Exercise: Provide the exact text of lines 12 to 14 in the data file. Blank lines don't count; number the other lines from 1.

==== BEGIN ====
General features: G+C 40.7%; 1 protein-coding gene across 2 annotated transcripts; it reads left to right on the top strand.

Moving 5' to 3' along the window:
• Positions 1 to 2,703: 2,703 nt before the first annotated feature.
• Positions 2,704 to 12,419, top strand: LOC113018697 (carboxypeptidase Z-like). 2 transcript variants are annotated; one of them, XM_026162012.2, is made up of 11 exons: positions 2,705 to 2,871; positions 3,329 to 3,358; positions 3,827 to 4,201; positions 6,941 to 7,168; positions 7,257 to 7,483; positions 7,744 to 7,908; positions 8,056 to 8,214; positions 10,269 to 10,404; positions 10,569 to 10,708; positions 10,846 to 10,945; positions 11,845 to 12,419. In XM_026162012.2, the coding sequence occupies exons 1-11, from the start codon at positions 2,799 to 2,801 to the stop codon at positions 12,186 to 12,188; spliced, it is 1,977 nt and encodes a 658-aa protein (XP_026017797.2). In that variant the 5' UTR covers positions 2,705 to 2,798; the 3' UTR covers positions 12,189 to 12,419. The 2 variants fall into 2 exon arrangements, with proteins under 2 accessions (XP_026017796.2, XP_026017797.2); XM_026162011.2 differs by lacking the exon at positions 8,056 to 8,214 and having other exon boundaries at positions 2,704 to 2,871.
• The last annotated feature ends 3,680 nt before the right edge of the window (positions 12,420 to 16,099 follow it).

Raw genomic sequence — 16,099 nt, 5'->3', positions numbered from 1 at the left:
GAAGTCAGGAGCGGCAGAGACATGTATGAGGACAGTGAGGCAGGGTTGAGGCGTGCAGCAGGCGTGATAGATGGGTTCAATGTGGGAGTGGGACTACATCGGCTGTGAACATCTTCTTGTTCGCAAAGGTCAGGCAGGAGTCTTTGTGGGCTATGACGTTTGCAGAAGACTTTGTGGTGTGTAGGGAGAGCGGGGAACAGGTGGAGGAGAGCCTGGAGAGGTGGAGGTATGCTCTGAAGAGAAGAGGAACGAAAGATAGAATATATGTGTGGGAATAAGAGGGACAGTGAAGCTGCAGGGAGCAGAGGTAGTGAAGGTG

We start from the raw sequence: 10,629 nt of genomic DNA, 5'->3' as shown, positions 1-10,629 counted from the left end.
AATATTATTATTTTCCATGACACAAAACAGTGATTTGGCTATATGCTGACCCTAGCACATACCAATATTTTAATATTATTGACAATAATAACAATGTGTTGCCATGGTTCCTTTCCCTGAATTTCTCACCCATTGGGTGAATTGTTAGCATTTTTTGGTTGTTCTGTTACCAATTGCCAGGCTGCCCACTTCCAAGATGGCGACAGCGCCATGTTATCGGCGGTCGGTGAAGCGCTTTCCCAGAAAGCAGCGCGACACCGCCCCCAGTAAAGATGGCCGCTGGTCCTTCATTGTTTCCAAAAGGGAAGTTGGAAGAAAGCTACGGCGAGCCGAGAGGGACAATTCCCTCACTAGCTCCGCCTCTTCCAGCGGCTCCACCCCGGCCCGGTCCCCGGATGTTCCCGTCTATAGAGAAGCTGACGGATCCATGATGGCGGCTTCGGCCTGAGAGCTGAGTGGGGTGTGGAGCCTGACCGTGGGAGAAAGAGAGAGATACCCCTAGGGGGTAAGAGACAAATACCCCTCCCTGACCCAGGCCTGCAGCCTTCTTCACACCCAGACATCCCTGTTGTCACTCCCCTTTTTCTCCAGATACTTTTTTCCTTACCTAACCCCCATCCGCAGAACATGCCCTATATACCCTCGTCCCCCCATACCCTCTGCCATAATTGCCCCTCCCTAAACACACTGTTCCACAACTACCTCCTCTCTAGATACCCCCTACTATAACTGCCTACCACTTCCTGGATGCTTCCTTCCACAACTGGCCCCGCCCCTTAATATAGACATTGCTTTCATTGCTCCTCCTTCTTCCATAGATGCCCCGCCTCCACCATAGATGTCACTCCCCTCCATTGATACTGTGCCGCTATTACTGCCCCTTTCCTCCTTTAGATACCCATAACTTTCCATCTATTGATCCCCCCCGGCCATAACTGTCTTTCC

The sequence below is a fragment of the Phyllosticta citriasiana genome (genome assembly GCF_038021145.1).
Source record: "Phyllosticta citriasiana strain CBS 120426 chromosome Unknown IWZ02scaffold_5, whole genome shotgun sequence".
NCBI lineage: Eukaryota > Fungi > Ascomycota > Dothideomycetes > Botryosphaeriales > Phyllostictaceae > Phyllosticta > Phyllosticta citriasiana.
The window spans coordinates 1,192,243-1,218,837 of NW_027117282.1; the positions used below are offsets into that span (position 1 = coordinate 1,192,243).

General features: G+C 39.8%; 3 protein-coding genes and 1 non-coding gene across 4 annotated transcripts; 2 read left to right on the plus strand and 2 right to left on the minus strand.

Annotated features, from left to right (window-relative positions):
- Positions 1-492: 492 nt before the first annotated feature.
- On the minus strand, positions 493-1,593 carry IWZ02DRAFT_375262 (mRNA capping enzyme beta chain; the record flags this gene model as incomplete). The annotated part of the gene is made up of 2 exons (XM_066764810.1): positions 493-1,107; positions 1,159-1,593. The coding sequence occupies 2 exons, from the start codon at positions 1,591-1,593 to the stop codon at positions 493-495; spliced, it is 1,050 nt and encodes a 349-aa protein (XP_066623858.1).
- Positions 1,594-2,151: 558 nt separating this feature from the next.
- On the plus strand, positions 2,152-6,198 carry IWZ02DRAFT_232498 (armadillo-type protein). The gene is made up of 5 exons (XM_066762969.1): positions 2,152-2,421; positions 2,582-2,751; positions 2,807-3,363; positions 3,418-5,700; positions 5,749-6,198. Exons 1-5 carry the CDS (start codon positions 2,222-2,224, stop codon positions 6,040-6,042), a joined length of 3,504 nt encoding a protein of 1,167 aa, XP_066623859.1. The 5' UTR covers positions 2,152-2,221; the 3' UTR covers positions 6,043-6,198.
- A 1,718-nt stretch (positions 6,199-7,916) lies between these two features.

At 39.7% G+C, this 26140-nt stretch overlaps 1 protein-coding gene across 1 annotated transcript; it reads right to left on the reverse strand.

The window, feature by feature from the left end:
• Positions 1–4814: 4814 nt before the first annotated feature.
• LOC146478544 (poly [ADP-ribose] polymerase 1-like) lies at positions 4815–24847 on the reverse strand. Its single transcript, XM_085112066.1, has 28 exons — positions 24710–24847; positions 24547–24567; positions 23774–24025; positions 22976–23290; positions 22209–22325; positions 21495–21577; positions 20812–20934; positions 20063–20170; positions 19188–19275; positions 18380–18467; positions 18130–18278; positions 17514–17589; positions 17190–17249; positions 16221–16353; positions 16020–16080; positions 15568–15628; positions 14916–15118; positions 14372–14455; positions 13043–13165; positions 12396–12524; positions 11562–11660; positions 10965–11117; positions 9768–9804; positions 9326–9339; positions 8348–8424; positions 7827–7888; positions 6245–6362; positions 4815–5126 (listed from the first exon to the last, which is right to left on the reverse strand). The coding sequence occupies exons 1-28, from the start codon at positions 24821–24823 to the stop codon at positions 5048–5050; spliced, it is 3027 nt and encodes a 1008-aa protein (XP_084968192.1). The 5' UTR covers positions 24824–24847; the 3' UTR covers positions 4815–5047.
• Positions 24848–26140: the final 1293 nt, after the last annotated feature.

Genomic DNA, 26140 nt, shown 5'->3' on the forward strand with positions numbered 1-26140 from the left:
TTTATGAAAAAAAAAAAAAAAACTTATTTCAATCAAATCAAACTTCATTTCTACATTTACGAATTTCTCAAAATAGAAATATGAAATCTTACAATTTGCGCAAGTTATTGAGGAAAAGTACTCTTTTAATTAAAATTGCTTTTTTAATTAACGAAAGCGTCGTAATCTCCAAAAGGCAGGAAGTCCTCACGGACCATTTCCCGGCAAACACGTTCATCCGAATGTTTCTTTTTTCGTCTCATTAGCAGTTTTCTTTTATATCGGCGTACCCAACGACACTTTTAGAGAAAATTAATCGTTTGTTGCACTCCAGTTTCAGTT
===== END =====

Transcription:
NCBI lineage: Eukaryota > Fungi > Ascomycota > Dothideomycetes > Botryosphaeriales > Phyllostictaceae > Phyllosticta > Phyllosticta citriasiana.
The window spans coordinates 1,192,243-1,218,837 of NW_027117282.1; the positions used below are offsets into that span (position 1 = coordinate 1,192,243).

General features: G+C 39.8%; 3 protein-coding genes and 1 non-coding gene across 4 annotated transcripts; 2 read left to right on the plus strand and 2 right to left on the minus strand.